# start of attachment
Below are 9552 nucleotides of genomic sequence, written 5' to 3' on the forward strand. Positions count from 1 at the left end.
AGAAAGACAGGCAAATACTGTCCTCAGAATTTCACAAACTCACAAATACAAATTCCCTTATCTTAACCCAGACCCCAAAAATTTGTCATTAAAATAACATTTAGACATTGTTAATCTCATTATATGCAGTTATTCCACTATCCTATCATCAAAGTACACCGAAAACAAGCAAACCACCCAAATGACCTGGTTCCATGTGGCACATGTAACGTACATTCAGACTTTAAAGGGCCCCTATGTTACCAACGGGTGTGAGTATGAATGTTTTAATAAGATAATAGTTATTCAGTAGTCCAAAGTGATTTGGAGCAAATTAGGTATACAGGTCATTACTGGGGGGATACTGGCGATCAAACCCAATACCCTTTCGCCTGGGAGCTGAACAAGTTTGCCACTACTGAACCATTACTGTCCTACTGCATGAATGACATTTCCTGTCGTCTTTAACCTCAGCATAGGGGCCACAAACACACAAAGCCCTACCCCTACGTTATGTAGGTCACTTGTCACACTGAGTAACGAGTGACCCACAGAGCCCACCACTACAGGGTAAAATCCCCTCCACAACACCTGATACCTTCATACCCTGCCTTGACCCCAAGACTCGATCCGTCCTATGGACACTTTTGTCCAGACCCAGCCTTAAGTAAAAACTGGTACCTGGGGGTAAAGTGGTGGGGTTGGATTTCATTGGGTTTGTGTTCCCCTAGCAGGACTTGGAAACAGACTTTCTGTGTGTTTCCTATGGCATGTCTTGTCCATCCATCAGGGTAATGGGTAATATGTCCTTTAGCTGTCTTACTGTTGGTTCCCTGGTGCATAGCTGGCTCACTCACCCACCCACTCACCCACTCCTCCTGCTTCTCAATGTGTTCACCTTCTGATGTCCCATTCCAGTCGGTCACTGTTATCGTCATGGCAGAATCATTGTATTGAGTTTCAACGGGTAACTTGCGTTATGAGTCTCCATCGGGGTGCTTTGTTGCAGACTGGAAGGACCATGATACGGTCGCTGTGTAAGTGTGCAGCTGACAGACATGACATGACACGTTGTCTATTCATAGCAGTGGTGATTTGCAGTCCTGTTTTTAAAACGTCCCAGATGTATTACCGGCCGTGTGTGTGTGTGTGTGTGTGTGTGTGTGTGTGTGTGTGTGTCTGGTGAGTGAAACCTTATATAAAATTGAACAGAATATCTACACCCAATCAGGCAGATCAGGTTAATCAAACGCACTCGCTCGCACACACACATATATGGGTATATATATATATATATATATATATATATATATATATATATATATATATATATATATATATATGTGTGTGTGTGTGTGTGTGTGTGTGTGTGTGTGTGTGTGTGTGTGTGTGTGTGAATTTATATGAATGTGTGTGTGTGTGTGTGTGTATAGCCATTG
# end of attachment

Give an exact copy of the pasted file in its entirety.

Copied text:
Below are 9552 nucleotides of genomic sequence, written 5' to 3' on the forward strand. Positions count from 1 at the left end.
AGAAAGACAGGCAAATACTGTCCTCAGAATTTCACAAACTCACAAATACAAATTCCCTTATCTTAACCCAGACCCCAAAAATTTGTCATTAAAATAACATTTAGACATTGTTAATCTCATTATATGCAGTTATTCCACTATCCTATCATCAAAGTACACCGAAAACAAGCAAACCACCCAAATGACCTGGTTCCATGTGGCACATGTAACGTACATTCAGACTTTAAAGGGCCCCTATGTTACCAACGGGTGTGAGTATGAATGTTTTAATAAGATAATAGTTATTCAGTAGTCCAAAGTGATTTGGAGCAAATTAGGTATACAGGTCATTACTGGGGGGATACTGGCGATCAAACCCAATACCCTTTCGCCTGGGAGCTGAACAAGTTTGCCACTACTGAACCATTACTGTCCTACTGCATGAATGACATTTCCTGTCGTCTTTAACCTCAGCATAGGGGCCACAAACACACAAAGCCCTACCCCTACGTTATGTAGGTCACTTGTCACACTGAGTAACGAGTGACCCACAGAGCCCACCACTACAGGGTAAAATCCCCTCCACAACACCTGATACCTTCATACCCTGCCTTGACCCCAAGACTCGATCCGTCCTATGGACACTTTTGTCCAGACCCAGCCTTAAGTAAAAACTGGTACCTGGGGGTAAAGTGGTGGGGTTGGATTTCATTGGGTTTGTGTTCCCCTAGCAGGACTTGGAAACAGACTTTCTGTGTGTTTCCTATGGCATGTCTTGTCCATCCATCAGGGTAATGGGTAATATGTCCTTTAGCTGTCTTACTGTTGGTTCCCTGGTGCATAGCTGGCTCACTCACCCACCCACTCACCCACTCCTCCTGCTTCTCAATGTGTTCACCTTCTGATGTCCCATTCCAGTCGGTCACTGTTATCGTCATGGCAGAATCATTGTATTGAGTTTCAACGGGTAACTTGCGTTATGAGTCTCCATCGGGGTGCTTTGTTGCAGACTGGAAGGACCATGATACGGTCGCTGTGTAAGTGTGCAGCTGACAGACATGACATGACACGTTGTCTATTCATAGCAGTGGTGATTTGCAGTCCTGTTTTTAAAACGTCCCAGATGTATTACCGGCCGTGTGTGTGTGTGTGTGTGTGTGTGTGTGTGTGTGTGTGTGTCTGGTGAGTGAAACCTTATATAAAATTGAACAGAATATCTACACCCAATCAGGCAGATCAGGTTAATCAAACGCACTCGCTCGCACACACACATATATGGGTATATATATATATATATATATATATATATATATATATATATATATATATATATATATATATATGTGTGTGTGTGTGTGTGTGTGTGTGTGTGTGTGTGTGTGTGTGTGTGTGTGTGAATTTATATGAATGTGTGTGTGTGTGTGTGTGTATAGCCATTG